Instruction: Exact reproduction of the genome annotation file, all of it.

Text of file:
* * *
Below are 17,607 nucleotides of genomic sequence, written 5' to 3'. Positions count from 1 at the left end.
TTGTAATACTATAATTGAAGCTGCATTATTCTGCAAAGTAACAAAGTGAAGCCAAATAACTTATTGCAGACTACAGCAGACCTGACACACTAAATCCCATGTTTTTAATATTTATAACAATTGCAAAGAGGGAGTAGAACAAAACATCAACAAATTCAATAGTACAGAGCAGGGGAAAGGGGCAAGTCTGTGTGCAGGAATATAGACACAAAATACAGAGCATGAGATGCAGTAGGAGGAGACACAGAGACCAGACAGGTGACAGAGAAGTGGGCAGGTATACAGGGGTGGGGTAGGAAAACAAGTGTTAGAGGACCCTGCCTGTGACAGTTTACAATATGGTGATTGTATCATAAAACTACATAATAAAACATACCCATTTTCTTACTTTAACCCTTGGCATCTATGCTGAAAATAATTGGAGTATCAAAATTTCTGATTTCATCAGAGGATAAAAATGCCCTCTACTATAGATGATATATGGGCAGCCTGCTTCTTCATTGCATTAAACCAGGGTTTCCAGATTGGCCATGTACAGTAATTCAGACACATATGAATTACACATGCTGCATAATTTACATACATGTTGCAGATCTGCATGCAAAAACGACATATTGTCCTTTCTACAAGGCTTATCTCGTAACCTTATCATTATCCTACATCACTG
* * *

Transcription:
Below are 17,607 nucleotides of genomic sequence, written 5' to 3'. Positions count from 1 at the left end.
TTGTAATACTATAATTGAAGCTGCATTATTCTGCAAAGTAACAAAGTGAAGCCAAATAACTTATTGCAGACTACAGCAGACCTGACACACTAAATCCCATGTTTTTAATATTTATAACAATTGCAAAGAGGGAGTAGAACAAAACATCAACAAATTCAATAGTACAGAGCAGGGGAAAGGGGCAAGTCTGTGTGCAGGAATATAGACACAAAATACAGAGCATGAGATGCAGTAGGAGGAGACACAGAGACCAGACAGGTGACAGAGAAGTGGGCAGGTATACAGGGGTGGGGTAGGAAAACAAGTGTTAGAGGACCCTGCCTGTGACAGTTTACAATATGGTGATTGTATCATAAAACTACATAATAAAACATACCCATTTTCTTACTTTAACCCTTGGCATCTATGCTGAAAATAATTGGAGTATCAAAATTTCTGATTTCATCAGAGGATAAAAATGCCCTCTACTATAGATGATATATGGGCAGCCTGCTTCTTCATTGCATTAAACCAGGGTTTCCAGATTGGCCATGTACAGTAATTCAGACACATATGAATTACACATGCTGCATAATTTACATACATGTTGCAGATCTGCATGCAAAAACGACATATTGTCCTTTCTACAAGGCTTATCTCGTAACCTTATCATTATCCTACATCACTG